Having passion for a cause is a good start but passion alone is not enough. If you want to make positive changes you’ll need resources, namely volunteers and donations. Traditional fundraising channels such as a banquet or raffle remain the most effective ways to create hype around your cause and generate donations. However, as the web continues to grow, it is becoming paramount to strike a balance between online and offline fundraising activities. Many businesses have already discovered, if used aptly, the web can be an incredibly powerful mechanism to reach new audiences.

But with all the online tools available, it can be a bit overwhelming for nonprofits who often have limited time and resources to even know where to begin. This series will help you sift through the online opportunities that exist for nonprofits and provide a simplified, manageable view. Six distinct online channels have been identified and are discussed further in this guide. Each portion of the series will focus on a single topic and discuss how your nonprofit can leverage the web to better your nonprofit organization. Topics to be discussed include:

  1. Social Networking
  2. Online Auctions
  3. Email Campaigns
  4. Wiki Pages and Event Calendars
  5. Blogs

1. Social Networking

Social networks facilitate those with similar interests or who are interested in understanding others interests to interact with one another. Why are they so important to your nonprofit organization? Each social “connection” forms a vast network of users who can share information instantly with each other…Its word of mouth at high speeds. The days of blindly blasting messages into the web hoping someone, somewhere would listen are over. Nonprofits which truly become involved and interact in social networks can share information about their cause to those who have expressed interest in your cause. Not only will you be marketing your cause to those who care, but they can also effortlessly market for you to their own network. Before we look at which social network(s) is right for your nonprofit, let’s discuss the basics of interacting with others on a network.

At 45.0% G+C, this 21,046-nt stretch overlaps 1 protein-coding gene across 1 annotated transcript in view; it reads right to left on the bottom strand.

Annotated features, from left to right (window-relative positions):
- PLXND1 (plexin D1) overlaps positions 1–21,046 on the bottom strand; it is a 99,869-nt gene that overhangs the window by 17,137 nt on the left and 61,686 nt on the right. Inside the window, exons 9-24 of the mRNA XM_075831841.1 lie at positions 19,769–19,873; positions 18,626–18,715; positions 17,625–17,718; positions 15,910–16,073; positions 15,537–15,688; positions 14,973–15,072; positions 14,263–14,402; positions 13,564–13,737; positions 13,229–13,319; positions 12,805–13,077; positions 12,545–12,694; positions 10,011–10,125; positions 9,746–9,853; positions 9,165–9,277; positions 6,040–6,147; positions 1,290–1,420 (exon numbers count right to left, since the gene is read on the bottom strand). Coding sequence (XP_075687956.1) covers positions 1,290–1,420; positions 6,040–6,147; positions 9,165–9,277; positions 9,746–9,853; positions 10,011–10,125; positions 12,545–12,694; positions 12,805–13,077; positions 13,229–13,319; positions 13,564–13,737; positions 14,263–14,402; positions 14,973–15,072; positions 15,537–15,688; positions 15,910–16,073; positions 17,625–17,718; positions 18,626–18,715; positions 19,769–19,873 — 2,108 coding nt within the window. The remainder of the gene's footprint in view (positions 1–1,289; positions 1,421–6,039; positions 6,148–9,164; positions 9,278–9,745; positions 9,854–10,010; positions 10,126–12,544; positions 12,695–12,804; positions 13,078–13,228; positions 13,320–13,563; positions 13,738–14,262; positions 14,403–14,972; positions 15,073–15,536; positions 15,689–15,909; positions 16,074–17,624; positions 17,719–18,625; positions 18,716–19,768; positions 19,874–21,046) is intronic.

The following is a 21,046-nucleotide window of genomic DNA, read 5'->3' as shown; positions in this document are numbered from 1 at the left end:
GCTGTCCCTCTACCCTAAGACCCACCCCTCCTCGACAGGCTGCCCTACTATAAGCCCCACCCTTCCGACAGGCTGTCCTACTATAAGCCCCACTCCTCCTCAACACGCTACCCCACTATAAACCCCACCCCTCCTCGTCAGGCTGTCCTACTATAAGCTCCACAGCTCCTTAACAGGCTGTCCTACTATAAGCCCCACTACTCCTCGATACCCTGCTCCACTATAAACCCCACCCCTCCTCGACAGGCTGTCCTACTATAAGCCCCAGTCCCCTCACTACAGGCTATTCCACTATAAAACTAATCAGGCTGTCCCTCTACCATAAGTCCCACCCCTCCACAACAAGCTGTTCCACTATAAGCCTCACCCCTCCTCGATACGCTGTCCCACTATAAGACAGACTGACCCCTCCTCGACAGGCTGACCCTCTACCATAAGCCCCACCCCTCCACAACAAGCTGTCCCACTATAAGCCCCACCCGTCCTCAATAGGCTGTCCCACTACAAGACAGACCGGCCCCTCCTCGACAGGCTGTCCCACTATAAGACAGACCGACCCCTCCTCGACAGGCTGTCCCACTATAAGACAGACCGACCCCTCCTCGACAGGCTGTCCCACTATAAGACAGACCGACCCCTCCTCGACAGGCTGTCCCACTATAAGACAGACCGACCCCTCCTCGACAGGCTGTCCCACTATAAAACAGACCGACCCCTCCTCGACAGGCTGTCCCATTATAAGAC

Create a Profile
To get started on a social network, you will need to create a profile for yourself and/or your company. For most nonprofit organizations a profile for the organization will be the best choice, although starting an individual profile can be a good way to get to know the social network. As a rule remember that members of social networks value being open and honest and do not take well to companies or organizations misrepresenting themselves. So be sure that if you choose to have an individual profile it is really you represented and not your organization masquerading as you! Something else to remember is that setting up a profile is not a one-time chore but rather an ongoing process. To create a truly viral campaign that spreads throughout the network, create a profile that is compelling, fresh, catchy, and ultimately makes others want to share. You want to make a good first impression, so think about what will be on your profile before you begin adding friends.

Connect with People
To make your profile relevant, you will need to establish a network of supporters who are willing to discuss and share about your organization. The easiest way to begin finding online “friends” is to first look to your close real-world supporters such as organization members. Encourage them to connect with your profile and to invite others they feel would add to the network. Remember people will value your online relationship more if you are active and respond often and in a timely manner.

Connect with Groups
At some point however, you will likely need to reach more people by becoming involved in online groups. Groups allow users to express and share their interests and passions with others within the online network. With millions of users, social networks have groups for almost any imaginable purpose. For instance, if you are looking for those who support fighting breast cancer you could choose from one of more than 177,000 groups found on MySpace alone (MySpace 8/21/08). Groups are also a good way to stay up to date on the happenings relevant to your cause. Become personally involved, interact, and establish your network.